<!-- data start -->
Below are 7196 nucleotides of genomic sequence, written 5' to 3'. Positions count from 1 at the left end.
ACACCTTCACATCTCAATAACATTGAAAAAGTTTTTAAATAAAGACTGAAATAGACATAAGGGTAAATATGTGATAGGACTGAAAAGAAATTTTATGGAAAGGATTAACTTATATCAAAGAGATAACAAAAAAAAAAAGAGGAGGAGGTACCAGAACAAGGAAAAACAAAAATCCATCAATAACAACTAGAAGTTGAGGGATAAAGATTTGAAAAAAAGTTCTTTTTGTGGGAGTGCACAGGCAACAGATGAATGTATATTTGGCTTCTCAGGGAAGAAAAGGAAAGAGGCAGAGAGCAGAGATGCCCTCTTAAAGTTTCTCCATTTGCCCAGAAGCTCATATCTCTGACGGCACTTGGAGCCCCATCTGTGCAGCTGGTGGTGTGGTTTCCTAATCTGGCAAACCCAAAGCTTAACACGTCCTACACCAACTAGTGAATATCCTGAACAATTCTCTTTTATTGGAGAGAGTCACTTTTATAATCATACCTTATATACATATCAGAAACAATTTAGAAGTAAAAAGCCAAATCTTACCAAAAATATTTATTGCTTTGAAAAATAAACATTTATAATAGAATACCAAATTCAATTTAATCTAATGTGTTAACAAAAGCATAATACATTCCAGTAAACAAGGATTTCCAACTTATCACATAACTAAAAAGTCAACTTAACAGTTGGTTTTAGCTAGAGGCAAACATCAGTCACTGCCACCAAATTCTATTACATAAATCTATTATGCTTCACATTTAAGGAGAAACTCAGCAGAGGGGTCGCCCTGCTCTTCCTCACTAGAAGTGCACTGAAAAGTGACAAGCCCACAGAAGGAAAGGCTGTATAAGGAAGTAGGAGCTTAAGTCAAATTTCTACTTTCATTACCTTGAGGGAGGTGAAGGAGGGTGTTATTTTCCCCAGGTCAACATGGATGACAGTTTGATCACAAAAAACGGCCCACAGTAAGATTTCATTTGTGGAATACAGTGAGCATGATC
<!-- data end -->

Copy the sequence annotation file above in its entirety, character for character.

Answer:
Below are 7196 nucleotides of genomic sequence, written 5' to 3'. Positions count from 1 at the left end.
ACACCTTCACATCTCAATAACATTGAAAAAGTTTTTAAATAAAGACTGAAATAGACATAAGGGTAAATATGTGATAGGACTGAAAAGAAATTTTATGGAAAGGATTAACTTATATCAAAGAGATAACAAAAAAAAAAAGAGGAGGAGGTACCAGAACAAGGAAAAACAAAAATCCATCAATAACAACTAGAAGTTGAGGGATAAAGATTTGAAAAAAAGTTCTTTTTGTGGGAGTGCACAGGCAACAGATGAATGTATATTTGGCTTCTCAGGGAAGAAAAGGAAAGAGGCAGAGAGCAGAGATGCCCTCTTAAAGTTTCTCCATTTGCCCAGAAGCTCATATCTCTGACGGCACTTGGAGCCCCATCTGTGCAGCTGGTGGTGTGGTTTCCTAATCTGGCAAACCCAAAGCTTAACACGTCCTACACCAACTAGTGAATATCCTGAACAATTCTCTTTTATTGGAGAGAGTCACTTTTATAATCATACCTTATATACATATCAGAAACAATTTAGAAGTAAAAAGCCAAATCTTACCAAAAATATTTATTGCTTTGAAAAATAAACATTTATAATAGAATACCAAATTCAATTTAATCTAATGTGTTAACAAAAGCATAATACATTCCAGTAAACAAGGATTTCCAACTTATCACATAACTAAAAAGTCAACTTAACAGTTGGTTTTAGCTAGAGGCAAACATCAGTCACTGCCACCAAATTCTATTACATAAATCTATTATGCTTCACATTTAAGGAGAAACTCAGCAGAGGGGTCGCCCTGCTCTTCCTCACTAGAAGTGCACTGAAAAGTGACAAGCCCACAGAAGGAAAGGCTGTATAAGGAAGTAGGAGCTTAAGTCAAATTTCTACTTTCATTACCTTGAGGGAGGTGAAGGAGGGTGTTATTTTCCCCAGGTCAACATGGATGACAGTTTGATCACAAAAAACGGCCCACAGTAAGATTTCATTTGTGGAATACAGTGAGCATGATC